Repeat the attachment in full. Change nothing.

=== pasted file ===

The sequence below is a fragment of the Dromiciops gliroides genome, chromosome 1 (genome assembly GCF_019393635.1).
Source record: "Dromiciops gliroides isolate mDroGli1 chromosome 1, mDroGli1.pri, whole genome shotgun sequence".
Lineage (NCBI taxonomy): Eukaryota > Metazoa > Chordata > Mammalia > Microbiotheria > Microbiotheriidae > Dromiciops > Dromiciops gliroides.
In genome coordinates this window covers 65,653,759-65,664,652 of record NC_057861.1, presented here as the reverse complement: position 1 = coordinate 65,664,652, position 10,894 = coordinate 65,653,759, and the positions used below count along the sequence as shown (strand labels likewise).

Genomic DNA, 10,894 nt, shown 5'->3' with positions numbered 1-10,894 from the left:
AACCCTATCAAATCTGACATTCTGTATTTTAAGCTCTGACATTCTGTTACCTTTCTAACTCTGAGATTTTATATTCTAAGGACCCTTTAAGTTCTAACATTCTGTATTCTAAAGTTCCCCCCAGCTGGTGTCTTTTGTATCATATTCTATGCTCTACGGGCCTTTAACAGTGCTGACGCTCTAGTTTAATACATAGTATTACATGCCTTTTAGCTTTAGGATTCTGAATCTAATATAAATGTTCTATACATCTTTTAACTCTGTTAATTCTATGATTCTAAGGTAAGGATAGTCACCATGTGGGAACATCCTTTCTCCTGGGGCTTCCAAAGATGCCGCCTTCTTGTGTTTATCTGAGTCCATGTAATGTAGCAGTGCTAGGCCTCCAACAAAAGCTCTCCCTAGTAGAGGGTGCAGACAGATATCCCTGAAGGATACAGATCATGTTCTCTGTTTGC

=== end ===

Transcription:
The sequence below is a fragment of the Dromiciops gliroides genome, chromosome 1 (genome assembly GCF_019393635.1).
Source record: "Dromiciops gliroides isolate mDroGli1 chromosome 1, mDroGli1.pri, whole genome shotgun sequence".
Lineage (NCBI taxonomy): Eukaryota > Metazoa > Chordata > Mammalia > Microbiotheria > Microbiotheriidae > Dromiciops > Dromiciops gliroides.
In genome coordinates this window covers 65,653,759-65,664,652 of record NC_057861.1, presented here as the reverse complement: position 1 = coordinate 65,664,652, position 10,894 = coordinate 65,653,759, and the positions used below count along the sequence as shown (strand labels likewise).

Genomic DNA, 10,894 nt, shown 5'->3' with positions numbered 1-10,894 from the left:
AACCCTATCAAATCTGACATTCTGTATTTTAAGCTCTGACATTCTGTTACCTTTCTAACTCTGAGATTTTATATTCTAAGGACCCTTTAAGTTCTAACATTCTGTATTCTAAAGTTCCCCCCAGCTGGTGTCTTTTGTATCATATTCTATGCTCTACGGGCCTTTAACAGTGCTGACGCTCTAGTTTAATACATAGTATTACATGCCTTTTAGCTTTAGGATTCTGAATCTAATATAAATGTTCTATACATCTTTTAACTCTGTTAATTCTATGATTCTAAGGTAAGGATAGTCACCATGTGGGAACATCCTTTCTCCTGGGGCTTCCAAAGATGCCGCCTTCTTGTGTTTATCTGAGTCCATGTAATGTAGCAGTGCTAGGCCTCCAACAAAAGCTCTCCCTAGTAGAGGGTGCAGACAGATATCCCTGAAGGATACAGATCATGTTCTCTGTTTGC